IFC Supports Nigeria’s FCMB To Finance SMEs Facing COVID-19 Related Challenges
IFC, a member of the World Bank Group, has on Friday announced a $50 million loan to Nigeria’s First City Monument Bank (FCMB) Limited to help it expand lending to small and medium enterprises (SMEs) so they can sustain business activities disrupted by the COVID-19 pandemic.
The loan, made through IFC’s COVID-19 fast-track financing support package, reflects IFC’s commitment to Nigeria’s private sector following the severe challenges brought by the health and economic crisis.
The funds will allow FCMB to support hundreds of businesses with trade financing and working capital loans.
FCMB’s Chief Executive, Adam Nuru, said;
IFC’s loan facility will allow us to keep credit flowing to SMEs as well as corporate companies across all sectors of Nigeria’s economy, including in the health, pharmaceutical, food and trading industries.
IFC’s Country Manager for Nigeria, Eme Essien Lore, stated;
Supporting financial institutions like FCMB is vital to keeping smaller businesses solvent, saving jobs, and limiting economic damage in the face of a challenge as formidable as COVID-19. Although Nigeria has a strong and dynamic private sector, it needs liquidity now to ensure it remains viable during and after COVID-19.
IFC’s $8 billion global COVID-19 fast track facility was launched in March 2020 to support existing clients through direct lending to affected companies and to financial institutions so they can continue lending to their clients and help to preserve and create jobs.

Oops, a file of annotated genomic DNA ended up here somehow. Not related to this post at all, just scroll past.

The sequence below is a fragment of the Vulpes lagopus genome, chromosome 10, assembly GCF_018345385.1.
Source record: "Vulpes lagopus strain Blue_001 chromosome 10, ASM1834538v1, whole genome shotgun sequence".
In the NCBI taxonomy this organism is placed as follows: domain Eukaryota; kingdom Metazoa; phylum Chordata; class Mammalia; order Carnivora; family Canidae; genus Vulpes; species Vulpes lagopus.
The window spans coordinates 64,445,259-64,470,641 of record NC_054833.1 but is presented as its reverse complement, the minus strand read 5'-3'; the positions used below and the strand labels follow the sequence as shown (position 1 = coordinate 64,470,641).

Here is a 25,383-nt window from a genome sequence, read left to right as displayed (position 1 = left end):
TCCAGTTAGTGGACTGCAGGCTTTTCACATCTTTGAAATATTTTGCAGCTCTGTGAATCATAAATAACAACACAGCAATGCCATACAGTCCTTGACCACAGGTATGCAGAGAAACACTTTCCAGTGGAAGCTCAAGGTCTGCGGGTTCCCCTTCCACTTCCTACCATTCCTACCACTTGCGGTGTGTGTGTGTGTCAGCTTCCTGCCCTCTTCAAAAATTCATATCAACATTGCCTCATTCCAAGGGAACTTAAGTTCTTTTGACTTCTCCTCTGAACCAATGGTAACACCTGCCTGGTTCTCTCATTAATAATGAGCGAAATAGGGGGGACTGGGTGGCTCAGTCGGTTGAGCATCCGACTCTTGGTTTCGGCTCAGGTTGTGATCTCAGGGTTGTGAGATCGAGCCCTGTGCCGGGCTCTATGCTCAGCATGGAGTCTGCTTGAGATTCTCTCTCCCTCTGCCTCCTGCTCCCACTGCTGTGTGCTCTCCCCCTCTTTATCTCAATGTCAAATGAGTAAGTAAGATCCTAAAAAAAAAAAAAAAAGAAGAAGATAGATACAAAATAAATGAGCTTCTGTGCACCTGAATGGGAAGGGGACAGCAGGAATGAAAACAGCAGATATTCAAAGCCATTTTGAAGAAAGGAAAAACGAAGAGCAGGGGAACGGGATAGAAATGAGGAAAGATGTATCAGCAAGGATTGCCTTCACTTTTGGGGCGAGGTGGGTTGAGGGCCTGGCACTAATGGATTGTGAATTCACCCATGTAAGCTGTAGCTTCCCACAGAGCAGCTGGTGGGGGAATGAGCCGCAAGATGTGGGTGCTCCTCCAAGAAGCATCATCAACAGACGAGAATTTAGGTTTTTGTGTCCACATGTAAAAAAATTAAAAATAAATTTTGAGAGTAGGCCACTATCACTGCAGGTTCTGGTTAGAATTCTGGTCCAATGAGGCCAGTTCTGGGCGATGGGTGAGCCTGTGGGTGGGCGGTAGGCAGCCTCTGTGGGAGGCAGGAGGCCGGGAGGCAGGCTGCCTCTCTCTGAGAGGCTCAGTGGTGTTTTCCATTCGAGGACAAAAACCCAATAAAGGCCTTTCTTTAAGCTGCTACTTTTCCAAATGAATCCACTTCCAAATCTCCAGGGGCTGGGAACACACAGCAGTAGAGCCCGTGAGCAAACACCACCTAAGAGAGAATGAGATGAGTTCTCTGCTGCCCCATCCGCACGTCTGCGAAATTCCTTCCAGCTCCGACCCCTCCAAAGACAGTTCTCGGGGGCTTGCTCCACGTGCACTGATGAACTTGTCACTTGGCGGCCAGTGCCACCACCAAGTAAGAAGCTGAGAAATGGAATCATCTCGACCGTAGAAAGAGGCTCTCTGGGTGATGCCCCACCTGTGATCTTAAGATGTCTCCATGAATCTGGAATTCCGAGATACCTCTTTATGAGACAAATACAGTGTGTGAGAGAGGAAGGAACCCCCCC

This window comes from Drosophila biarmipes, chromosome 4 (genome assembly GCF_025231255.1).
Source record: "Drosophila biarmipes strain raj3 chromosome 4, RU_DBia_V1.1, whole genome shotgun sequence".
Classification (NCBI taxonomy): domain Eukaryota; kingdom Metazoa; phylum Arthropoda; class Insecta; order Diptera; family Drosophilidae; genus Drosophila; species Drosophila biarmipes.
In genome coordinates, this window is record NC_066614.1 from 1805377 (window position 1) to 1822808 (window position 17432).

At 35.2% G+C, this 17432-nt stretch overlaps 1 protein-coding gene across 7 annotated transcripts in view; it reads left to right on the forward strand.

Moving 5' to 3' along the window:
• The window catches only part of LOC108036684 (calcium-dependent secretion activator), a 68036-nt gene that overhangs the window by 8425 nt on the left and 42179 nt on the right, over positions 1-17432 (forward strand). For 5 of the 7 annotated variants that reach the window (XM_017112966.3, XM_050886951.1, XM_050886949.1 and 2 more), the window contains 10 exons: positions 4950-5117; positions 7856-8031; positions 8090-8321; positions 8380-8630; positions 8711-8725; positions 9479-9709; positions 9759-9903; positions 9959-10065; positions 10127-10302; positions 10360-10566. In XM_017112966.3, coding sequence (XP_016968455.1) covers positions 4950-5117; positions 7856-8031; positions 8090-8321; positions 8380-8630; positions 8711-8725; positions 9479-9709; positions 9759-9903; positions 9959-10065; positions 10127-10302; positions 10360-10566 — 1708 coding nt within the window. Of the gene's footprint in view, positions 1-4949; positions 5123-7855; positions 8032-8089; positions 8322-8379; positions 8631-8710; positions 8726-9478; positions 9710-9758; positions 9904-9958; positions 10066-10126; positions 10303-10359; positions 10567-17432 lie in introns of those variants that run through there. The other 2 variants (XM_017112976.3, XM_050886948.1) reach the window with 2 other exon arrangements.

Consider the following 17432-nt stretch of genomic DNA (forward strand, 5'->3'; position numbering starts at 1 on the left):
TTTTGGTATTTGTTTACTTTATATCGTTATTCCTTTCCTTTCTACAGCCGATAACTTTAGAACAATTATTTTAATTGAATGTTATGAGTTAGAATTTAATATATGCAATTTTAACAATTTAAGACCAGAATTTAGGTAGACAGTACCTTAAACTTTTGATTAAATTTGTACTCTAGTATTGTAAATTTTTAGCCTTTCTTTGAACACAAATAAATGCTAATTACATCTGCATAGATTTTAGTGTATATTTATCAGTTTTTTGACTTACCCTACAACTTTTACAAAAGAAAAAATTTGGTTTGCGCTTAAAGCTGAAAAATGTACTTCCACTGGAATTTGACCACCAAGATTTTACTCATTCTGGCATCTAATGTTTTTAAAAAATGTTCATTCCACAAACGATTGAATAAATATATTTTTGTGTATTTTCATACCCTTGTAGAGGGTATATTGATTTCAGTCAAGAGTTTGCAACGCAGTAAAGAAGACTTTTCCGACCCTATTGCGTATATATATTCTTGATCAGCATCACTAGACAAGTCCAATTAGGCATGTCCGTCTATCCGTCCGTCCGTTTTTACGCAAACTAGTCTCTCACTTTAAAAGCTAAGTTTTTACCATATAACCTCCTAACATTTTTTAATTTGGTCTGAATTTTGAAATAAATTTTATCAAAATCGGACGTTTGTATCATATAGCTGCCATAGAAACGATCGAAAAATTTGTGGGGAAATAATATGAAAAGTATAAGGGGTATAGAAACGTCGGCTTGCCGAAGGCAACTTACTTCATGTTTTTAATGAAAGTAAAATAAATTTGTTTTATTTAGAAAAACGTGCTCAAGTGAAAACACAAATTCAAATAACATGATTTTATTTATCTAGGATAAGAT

With a network of 205 branches, FCMB serves more than 4.5 million customers in Nigeria. IFC’s portfolio in the country stands at $1.3 billion in sectors including manufacturing, financial services, infrastructure and technology.
IFC—a sister organization of the World Bank and member of the World Bank Group—is the largest global development institution focused on the private sector in emerging markets.
We work in more than 100 countries, using our capital, expertise, and influence to create markets and opportunities in developing countries. In fiscal year 2019, we invested more than US$19 billion in private companies and financial institutions in developing countries, leveraging the power of the private sector to end extreme poverty and boost shared prosperity. For more information, visit www.ifc.org.